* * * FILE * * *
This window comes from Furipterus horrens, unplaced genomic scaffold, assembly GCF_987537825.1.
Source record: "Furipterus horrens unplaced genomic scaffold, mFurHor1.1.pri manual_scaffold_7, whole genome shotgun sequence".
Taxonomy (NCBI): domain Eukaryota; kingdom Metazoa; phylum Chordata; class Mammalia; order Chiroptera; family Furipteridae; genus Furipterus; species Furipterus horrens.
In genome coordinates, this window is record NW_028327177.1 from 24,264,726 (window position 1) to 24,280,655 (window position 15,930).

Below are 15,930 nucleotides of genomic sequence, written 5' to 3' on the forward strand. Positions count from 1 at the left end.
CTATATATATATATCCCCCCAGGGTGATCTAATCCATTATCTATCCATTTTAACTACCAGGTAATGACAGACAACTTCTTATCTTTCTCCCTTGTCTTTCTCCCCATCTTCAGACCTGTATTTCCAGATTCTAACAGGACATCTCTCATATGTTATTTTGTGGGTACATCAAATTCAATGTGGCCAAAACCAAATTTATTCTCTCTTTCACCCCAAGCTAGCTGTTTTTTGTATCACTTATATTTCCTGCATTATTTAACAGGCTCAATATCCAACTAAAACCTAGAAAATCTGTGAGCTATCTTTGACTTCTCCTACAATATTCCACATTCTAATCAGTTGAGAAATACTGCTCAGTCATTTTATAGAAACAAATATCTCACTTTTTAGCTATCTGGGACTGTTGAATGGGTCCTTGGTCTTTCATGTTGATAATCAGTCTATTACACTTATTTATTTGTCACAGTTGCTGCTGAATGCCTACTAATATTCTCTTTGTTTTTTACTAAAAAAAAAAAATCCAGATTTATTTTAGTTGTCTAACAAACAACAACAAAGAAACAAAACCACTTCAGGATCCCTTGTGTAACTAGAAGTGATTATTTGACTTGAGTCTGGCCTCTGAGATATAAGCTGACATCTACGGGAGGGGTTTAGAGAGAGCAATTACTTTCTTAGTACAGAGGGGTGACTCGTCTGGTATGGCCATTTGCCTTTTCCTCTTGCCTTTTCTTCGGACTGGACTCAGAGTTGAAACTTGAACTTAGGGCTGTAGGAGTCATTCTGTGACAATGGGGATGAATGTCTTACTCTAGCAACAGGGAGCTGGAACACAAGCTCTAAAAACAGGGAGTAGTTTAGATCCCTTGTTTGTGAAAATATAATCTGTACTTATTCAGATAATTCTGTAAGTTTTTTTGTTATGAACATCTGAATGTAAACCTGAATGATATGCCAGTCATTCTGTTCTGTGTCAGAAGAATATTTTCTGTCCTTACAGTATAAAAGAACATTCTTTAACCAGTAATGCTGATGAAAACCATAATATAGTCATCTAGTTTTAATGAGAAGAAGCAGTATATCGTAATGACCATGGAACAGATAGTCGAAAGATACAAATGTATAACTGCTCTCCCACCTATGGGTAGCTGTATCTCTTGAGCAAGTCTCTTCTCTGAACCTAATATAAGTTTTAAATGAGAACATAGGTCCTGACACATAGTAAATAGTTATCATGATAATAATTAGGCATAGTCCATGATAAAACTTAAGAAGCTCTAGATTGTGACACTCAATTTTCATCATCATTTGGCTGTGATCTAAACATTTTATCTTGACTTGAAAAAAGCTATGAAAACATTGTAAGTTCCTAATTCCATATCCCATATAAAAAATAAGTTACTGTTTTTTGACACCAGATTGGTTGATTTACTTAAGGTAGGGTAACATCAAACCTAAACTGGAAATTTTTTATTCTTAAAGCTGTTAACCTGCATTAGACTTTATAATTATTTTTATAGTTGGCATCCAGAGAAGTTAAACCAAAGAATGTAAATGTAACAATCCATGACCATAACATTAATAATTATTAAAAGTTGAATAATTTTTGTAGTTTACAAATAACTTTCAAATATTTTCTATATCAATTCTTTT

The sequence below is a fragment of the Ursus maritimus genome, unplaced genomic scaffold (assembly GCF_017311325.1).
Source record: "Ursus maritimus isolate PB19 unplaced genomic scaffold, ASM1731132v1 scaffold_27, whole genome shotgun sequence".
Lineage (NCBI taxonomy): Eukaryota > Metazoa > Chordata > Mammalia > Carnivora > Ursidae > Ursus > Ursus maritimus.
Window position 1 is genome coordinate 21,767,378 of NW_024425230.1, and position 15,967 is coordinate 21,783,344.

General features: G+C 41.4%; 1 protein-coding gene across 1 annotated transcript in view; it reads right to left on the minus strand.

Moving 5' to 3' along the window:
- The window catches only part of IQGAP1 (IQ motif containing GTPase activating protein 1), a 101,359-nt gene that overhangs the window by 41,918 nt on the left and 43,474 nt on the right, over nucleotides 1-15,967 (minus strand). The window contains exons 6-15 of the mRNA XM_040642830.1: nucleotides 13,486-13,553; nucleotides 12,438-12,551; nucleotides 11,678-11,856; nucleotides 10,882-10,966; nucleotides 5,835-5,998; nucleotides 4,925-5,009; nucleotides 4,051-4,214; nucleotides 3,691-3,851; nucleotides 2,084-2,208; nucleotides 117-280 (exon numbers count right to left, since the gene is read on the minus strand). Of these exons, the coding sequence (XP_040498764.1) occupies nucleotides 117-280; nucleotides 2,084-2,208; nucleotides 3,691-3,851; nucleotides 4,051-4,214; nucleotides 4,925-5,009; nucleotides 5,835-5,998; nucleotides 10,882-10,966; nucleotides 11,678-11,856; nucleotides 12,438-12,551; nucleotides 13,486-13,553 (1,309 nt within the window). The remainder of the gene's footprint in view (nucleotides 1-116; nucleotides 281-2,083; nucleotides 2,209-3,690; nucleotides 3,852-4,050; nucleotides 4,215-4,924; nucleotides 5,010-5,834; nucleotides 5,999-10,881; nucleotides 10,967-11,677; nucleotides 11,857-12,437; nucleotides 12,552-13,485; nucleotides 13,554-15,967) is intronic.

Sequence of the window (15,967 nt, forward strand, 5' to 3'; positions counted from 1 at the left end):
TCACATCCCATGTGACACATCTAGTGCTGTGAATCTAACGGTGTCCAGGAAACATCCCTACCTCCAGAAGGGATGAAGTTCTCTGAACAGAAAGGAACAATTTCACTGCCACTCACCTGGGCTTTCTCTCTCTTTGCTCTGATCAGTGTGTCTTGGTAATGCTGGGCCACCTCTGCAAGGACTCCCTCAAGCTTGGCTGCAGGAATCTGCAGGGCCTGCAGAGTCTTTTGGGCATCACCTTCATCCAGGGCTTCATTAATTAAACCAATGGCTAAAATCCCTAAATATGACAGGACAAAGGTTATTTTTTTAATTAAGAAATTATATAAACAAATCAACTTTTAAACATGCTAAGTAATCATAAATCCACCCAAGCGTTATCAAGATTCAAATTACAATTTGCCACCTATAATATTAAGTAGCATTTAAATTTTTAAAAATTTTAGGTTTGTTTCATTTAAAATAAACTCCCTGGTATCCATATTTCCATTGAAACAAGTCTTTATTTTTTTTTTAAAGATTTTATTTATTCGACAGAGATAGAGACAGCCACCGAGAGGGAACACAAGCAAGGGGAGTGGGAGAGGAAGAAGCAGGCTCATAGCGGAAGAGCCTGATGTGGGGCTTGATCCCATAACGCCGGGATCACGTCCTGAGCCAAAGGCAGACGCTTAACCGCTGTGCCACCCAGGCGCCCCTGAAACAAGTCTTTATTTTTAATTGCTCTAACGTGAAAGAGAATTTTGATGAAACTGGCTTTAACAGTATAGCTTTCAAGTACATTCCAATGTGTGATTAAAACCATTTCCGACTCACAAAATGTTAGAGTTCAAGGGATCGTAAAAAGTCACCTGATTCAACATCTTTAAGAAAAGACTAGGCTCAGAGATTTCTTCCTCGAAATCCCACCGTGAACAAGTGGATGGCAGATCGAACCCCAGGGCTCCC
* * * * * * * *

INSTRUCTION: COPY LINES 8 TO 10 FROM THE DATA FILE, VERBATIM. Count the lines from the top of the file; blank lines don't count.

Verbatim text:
Source record: "Ursus maritimus isolate PB19 unplaced genomic scaffold, ASM1731132v1 scaffold_27, whole genome shotgun sequence".
Lineage (NCBI taxonomy): Eukaryota > Metazoa > Chordata > Mammalia > Carnivora > Ursidae > Ursus > Ursus maritimus.
Window position 1 is genome coordinate 21,767,378 of NW_024425230.1, and position 15,967 is coordinate 21,783,344.